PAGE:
Is Europe Really on the Brink?
Europe’s biggest crisis in the postwar era is not just about the economy. It’s about a search for identity - and a rationale for staying unified.
In the 2012 London Olympic Games, who won the most medals? Yes, the United States garnered 104, and China captured 88. Nicely done!
But how about “Europe”? Tally the European Union medals and you get a whopping 306, ranging from Britain (65) to Portugal (1). In London, EU athletes ran, swam, jumped, and pole-vaulted with passion on behalf of their nations and programs. But none of these Olympians talked about winning for the EU.
And therein lies a conundrum for the sprawling entity known as Europe. Despite an abstract pride Europeans feel in being from the EU, the emotion, drive, and thrill of victory is still largely national. You do it for your flag.
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On the sports field, this is positive and natural, and no one wants to change it. But in the world of politics, the unity and future of what has been known for 67 years as “postwar Europe” faces its biggest challenge ever. In the space of a few years, Europe has moved from bristling with confidence to a collective crisis that is shaking its unprecedented prosperity to the core.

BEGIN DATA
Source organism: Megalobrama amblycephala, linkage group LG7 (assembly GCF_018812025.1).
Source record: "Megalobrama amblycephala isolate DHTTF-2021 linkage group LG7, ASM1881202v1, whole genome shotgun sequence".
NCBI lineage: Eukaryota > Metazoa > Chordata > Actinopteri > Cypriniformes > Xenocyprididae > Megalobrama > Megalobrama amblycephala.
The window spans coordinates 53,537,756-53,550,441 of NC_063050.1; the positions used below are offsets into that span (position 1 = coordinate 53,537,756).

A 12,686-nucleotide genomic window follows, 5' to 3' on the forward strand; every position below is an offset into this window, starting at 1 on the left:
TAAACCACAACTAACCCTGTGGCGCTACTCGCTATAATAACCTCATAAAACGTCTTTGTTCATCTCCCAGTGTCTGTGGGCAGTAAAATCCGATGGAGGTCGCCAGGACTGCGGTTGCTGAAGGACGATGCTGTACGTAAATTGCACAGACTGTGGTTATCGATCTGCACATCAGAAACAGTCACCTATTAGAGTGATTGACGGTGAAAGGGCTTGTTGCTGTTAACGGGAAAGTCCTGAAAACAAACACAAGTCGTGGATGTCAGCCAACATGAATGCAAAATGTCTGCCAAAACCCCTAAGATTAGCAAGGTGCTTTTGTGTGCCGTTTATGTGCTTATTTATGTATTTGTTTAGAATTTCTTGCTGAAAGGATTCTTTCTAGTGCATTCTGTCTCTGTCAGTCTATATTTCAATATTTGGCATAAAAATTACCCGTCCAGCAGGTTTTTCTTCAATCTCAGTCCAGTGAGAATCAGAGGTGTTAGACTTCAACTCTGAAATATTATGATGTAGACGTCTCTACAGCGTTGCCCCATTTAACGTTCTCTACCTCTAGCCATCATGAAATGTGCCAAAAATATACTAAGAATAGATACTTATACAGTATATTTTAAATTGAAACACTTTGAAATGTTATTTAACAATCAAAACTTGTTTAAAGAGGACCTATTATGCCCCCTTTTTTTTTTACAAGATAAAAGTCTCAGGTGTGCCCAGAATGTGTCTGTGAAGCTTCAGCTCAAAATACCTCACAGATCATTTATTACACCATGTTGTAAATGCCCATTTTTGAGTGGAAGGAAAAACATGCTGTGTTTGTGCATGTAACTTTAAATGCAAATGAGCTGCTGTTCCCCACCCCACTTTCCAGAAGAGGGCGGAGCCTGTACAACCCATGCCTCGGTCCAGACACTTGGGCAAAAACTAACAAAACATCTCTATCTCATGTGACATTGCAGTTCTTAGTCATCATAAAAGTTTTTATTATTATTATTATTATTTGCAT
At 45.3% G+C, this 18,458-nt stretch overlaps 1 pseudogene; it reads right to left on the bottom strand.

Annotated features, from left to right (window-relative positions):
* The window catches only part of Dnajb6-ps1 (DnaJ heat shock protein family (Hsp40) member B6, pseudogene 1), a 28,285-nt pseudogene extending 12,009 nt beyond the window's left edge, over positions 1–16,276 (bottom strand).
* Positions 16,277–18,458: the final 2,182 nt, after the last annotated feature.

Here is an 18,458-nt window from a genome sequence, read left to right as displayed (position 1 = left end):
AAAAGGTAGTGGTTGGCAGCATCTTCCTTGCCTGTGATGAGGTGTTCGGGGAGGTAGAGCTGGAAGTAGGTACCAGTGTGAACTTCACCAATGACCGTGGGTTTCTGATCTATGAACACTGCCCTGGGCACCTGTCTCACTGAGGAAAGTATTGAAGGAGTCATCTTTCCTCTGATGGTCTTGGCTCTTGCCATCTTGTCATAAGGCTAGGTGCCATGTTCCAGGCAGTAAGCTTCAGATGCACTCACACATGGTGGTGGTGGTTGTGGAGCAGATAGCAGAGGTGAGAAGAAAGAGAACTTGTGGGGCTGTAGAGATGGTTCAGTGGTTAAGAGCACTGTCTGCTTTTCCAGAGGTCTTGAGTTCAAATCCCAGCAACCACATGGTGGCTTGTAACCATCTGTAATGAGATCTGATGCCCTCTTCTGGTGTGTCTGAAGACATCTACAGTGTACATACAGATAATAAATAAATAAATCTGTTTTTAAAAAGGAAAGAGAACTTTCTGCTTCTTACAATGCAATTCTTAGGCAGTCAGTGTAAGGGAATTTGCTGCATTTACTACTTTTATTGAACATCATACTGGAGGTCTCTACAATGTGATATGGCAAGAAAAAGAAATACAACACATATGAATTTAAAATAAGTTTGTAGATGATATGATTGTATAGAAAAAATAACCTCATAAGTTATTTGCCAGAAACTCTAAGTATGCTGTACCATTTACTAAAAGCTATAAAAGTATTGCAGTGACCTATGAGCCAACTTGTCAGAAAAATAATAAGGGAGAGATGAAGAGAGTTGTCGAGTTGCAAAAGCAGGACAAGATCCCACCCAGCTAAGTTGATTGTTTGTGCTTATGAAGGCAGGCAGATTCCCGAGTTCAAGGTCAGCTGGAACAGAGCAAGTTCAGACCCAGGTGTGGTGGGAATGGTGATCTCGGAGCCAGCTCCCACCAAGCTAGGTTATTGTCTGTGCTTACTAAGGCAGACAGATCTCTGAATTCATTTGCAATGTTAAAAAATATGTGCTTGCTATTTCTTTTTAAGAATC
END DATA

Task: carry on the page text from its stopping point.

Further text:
What began as a debt crisis in Greece in late 2009 - a cloud the size of a fist - has grown into a thunderhead of fractious politics, extremism, costly delay, denials, ethnic tension, and, not least, an erosion of public trust that threatens the core values of Europe’s remarkable postwar experiment in integration.
In America, the crisis is largely viewed as an economic story channeled through CNBC and Bloomberg - as some kind of euro mismanagement recorded on graphs and stock tickers. But the problem runs far deeper. It cuts to the core of what Europe may or may not become. It is a crisis of identity and politics with social fallout and, what scares many, an element of that old unknown: unintended consequences.
Extremist political parties are rising. Taxpayers are revolting in the north about bailing out the south. For the far left, “Europe” has become a protectionist zone for bankers and the moneyed class. For the far right, Europe is too tolerant of Muslims, Islam, and immigrants.